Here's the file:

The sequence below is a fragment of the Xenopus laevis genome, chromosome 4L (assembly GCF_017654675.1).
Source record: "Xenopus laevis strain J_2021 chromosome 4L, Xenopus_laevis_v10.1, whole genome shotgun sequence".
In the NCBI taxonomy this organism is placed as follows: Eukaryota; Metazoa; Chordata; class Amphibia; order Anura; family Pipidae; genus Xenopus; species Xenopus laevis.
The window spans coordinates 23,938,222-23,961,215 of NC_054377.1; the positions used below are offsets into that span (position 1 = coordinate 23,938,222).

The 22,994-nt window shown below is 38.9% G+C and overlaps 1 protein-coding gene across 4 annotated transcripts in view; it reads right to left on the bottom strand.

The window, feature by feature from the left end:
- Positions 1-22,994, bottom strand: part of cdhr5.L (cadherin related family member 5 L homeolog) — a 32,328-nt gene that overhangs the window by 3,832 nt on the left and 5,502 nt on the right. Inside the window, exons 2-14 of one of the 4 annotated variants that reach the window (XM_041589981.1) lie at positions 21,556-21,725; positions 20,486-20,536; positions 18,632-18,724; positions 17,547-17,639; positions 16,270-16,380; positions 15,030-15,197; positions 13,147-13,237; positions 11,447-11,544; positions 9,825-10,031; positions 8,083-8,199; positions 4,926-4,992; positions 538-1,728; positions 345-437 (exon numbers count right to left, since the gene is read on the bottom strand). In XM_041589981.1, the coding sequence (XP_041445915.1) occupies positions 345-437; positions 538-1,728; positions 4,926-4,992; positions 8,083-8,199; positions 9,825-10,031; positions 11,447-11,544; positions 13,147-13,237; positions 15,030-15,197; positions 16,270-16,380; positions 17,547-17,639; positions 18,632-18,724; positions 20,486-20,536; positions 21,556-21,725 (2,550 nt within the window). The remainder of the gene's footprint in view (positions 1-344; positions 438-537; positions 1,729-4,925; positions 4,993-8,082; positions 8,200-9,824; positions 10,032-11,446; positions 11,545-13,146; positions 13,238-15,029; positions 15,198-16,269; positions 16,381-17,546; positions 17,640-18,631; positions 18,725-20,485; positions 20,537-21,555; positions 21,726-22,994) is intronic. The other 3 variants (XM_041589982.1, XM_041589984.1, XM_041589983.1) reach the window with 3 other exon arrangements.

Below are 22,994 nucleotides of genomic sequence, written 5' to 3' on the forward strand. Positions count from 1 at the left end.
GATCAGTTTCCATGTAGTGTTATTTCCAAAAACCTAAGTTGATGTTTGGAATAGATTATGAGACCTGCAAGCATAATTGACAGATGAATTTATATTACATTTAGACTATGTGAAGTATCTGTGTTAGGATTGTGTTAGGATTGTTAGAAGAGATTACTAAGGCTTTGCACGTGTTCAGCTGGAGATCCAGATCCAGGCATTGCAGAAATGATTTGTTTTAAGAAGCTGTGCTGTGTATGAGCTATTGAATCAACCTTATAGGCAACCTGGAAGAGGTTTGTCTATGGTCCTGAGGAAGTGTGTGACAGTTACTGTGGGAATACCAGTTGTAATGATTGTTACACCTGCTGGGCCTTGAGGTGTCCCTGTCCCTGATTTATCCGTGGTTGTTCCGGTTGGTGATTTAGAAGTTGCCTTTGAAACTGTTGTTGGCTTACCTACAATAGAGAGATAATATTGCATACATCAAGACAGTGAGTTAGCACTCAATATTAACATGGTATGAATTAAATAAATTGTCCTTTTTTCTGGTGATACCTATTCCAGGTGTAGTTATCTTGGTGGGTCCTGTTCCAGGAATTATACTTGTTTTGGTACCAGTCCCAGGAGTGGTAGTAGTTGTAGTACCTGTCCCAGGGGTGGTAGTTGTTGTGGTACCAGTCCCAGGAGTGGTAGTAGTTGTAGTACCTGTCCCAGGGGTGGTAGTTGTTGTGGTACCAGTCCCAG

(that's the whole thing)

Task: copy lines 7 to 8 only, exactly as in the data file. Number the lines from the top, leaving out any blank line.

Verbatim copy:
- Positions 1-22,994, bottom strand: part of cdhr5.L (cadherin related family member 5 L homeolog) — a 32,328-nt gene that overhangs the window by 3,832 nt on the left and 5,502 nt on the right. Inside the window, exons 2-14 of one of the 4 annotated variants that reach the window (XM_041589981.1) lie at positions 21,556-21,725; positions 20,486-20,536; positions 18,632-18,724; positions 17,547-17,639; positions 16,270-16,380; positions 15,030-15,197; positions 13,147-13,237; positions 11,447-11,544; positions 9,825-10,031; positions 8,083-8,199; positions 4,926-4,992; positions 538-1,728; positions 345-437 (exon numbers count right to left, since the gene is read on the bottom strand). In XM_041589981.1, the coding sequence (XP_041445915.1) occupies positions 345-437; positions 538-1,728; positions 4,926-4,992; positions 8,083-8,199; positions 9,825-10,031; positions 11,447-11,544; positions 13,147-13,237; positions 15,030-15,197; positions 16,270-16,380; positions 17,547-17,639; positions 18,632-18,724; positions 20,486-20,536; positions 21,556-21,725 (2,550 nt within the window). The remainder of the gene's footprint in view (positions 1-344; positions 438-537; positions 1,729-4,925; positions 4,993-8,082; positions 8,200-9,824; positions 10,032-11,446; positions 11,545-13,146; positions 13,238-15,029; positions 15,198-16,269; positions 16,381-17,546; positions 17,640-18,631; positions 18,725-20,485; positions 20,537-21,555; positions 21,726-22,994) is intronic. The other 3 variants (XM_041589982.1, XM_041589984.1, XM_041589983.1) reach the window with 3 other exon arrangements.

Below are 22,994 nucleotides of genomic sequence, written 5' to 3' on the forward strand. Positions count from 1 at the left end.